Pugno, counsel for Protectmarriage.com, said he was unimpressed by the arguments in favor of lifting the voter-approved ban on same-sex marriages in California.
Chemerinsky thinks that both Kennedy and Roberts are swing votes, not just Kennedy. I tend to agree—both based on pre-hearing logic re: Roberts and his legacy, and based on Roberts’ behavior in Tuesday’s hearing. Let’s hope they both swing with the tide of history.
TRANSCRIPT AND AUDIO FOR TUESDAY’S HEARING….GRAND THEATER (WITH ENORMOUS AMOUNTS AT STAKE)
If you’d like the full transcript of Tuesday’s hearing plus the audio, NPR has it here.
Charles Cooper, who is attorney for Prop 8, was first up. Cooper is clearly an extremely capable attorney. But he sounded nervous in the beginning, thus was a little wordier than might be optimum and got continually interrupted by impatient and keyed up justices, both on the liberal and the conservative side of the matter.
But then Cooper and the justices all seemed to settle down and the exchanges became legally substantive—even if sometimes a bit odd (as with the procreation, women over 55 section excerpted in the New Yorker story above).
Here are a couple of the more interesting moments:
JUSTICE SOTOMAYOR: Outside of the - outside of the marriage context, can you think of any other rational basis, reason, for a State using sexual orientation as a factor in denying homosexuals benefits or imposing burdens on them? Is there any other rational decision-making that the Government could make? Denying them a job, not granting them benefits of some sort, any other decision?
MR. COOPER: Your Honor, I cannot. I do not have any — anything to offer you in that regard. I think marriage is -
JUSTICE SOTOMAYOR: All right. If that - if that is true, then why aren’t they a class? If they’re a class that makes any other discrimination improper, irrational, then why aren’t we treating them as a class for this one thing? Are you saying that the interest of marriage is so much more compelling than any other interest as they could have?
MR. COOPER: No, Your Honor, we certainly are not. We — we are saying the interest in marriage and the — and the State ‘s interest and society’s interest in what we have framed as responsible pro - procreation is — is vital, but at bottom, with respect to those interests, our submission is that same-sex couples and opposite-sex couples are simply not similarly situated.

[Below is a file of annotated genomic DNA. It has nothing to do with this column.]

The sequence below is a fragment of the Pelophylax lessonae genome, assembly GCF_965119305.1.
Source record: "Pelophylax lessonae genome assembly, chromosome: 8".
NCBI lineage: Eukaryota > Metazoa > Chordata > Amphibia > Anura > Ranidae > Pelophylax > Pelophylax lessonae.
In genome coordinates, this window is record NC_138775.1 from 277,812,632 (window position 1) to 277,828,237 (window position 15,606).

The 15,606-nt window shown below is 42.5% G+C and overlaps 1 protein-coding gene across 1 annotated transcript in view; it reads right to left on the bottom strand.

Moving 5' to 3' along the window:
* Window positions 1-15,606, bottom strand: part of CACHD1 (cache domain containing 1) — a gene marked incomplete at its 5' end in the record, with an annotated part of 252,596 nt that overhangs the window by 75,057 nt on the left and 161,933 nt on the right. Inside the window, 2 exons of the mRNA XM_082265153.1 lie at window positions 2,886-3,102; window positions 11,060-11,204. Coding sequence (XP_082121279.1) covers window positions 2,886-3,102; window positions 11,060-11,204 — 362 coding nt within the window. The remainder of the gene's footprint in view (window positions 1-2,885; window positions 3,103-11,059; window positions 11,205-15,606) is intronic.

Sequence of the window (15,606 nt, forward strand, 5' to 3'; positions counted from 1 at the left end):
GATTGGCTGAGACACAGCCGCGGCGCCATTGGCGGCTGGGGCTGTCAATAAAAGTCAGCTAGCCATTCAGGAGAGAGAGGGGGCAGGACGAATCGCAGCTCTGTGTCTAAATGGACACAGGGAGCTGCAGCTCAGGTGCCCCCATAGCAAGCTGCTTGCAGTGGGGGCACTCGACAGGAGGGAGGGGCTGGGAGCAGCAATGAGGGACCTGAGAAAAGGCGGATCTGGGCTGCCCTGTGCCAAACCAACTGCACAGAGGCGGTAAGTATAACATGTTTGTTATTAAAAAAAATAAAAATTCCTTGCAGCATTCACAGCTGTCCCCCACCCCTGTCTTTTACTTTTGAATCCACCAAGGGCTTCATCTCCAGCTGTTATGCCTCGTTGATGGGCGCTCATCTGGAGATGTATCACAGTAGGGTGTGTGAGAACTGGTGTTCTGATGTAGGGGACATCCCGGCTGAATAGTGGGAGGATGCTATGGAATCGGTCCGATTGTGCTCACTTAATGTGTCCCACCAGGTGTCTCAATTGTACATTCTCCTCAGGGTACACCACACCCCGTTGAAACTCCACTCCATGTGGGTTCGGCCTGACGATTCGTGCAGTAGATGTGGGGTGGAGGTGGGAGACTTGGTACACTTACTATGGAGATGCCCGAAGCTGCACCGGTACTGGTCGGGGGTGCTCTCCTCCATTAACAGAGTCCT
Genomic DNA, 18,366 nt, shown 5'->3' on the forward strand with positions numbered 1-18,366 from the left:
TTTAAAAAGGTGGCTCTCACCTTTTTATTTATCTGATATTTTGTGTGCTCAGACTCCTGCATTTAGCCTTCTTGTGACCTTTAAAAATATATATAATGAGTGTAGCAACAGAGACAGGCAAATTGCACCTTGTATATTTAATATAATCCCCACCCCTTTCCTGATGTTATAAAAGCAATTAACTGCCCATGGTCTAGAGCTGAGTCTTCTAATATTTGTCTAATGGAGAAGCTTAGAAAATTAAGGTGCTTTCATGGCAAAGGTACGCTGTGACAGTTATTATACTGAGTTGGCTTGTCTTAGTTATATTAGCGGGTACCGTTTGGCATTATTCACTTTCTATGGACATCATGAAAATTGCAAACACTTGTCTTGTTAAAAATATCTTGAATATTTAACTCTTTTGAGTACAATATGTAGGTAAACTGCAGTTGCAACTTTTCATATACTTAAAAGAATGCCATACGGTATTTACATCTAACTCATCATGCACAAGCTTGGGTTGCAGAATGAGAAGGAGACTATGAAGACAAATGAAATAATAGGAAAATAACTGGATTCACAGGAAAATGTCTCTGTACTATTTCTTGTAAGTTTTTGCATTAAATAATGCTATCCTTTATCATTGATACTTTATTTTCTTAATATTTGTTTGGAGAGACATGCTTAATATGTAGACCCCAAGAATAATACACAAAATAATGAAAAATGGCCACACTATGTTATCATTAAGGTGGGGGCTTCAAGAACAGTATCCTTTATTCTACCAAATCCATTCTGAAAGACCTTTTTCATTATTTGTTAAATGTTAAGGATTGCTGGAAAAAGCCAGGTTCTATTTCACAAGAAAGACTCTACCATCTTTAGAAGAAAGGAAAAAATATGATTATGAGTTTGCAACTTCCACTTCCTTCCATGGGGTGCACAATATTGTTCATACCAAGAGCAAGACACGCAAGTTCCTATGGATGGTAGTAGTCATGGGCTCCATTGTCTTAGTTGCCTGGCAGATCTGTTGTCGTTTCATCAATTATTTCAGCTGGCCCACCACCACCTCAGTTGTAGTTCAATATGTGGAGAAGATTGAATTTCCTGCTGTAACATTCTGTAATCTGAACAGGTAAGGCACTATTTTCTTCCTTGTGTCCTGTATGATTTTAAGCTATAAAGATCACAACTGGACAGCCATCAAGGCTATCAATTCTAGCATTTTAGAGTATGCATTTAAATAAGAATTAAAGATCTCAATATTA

But to come back to your precise question, I think, Justice Sotomayor, you’re probing into whether or not sexual orientation ought to be viewed as a quasi-suspect or suspect class, and our position is that it does not qualify under this Court’s standard and - and traditional tests for identifying suspectedness.
The — the class itself is — is quite amorphous. It defies consistent definition as — as the Plaintiffs’ own experts were — were quite vivid on. It — it does not — it — it does not qualify as an accident of birth, immutability in that — in that sense.
And then a classic moment in Scalia-osity in which the good justice musingly wondered why he should have to rule on a social issue that he alleged is “newer than cell phones.”
JUSTICE SCALIA: ….Traditional marriage has been around for thousands of years. Same-sex marriage is very new. I think it was first adopted in The Netherlands in 2000. So there isn’t a lot of data about its effect. And it may turn out to be a — a good thing; it may turn out not to be a good thing, as the supporters of Proposition 8 apparently believe.
But you want us to step in and render a decision based on an assessment of the effects of this institution which is newer than cell phones or the Internet? I mean we — we are not — we do not have the ability to see the future….
AND IN OTHER NEWS – LAPD OFFICER IS GIVEN 1.2 MILLION IN RACIAL HARASSMENT LAWSUIT
On Tuesday, the verdict came in for LAPD officer, Earl Wright, who described harrowing harassment by his supervisor and some other officers at the department’s Central division.
The LA Times Joel Rubin reported on the three day trial..
Here’s a clip:
…The testimony by officers during the trial showed Wright “willingly participated in some of the inappropriate behavior and banter,” said Lt. Andy Neiman, a spokesman for the department.
The jury, however, seemed to reject that notion.
In reaching their decision, jurors noted in written records that the LAPD’s procedures for handling harassment claims such as Wright’s were “ineffective,” Smith said.
Beck said in his written response that the department had learned lessons from the Wright case and “has used its experience from the allegations revealed in this case to more aggressively monitor workplace environments and investigate allegations of misconduct.”
Indeed, cop-on-cop accusations of harassment, retaliation and discrimination have bedeviled the LAPD for years, and cost tax payers tens of millions of dollars in verdicts and settlements.
Wright’s verdict is the second seven-figure payout for the city in as many weeks. Last week, the City Council voted to approve a $1.25-million settlement with two lesbian officers who claimed they had been subjected to sexual harassment by their supervisor.
That’s nearly 3 million in harassment settlements in two weeks.
FOXLA News notes that Wright is still working for the LAPD—now at the department’s training division—and still loves his job.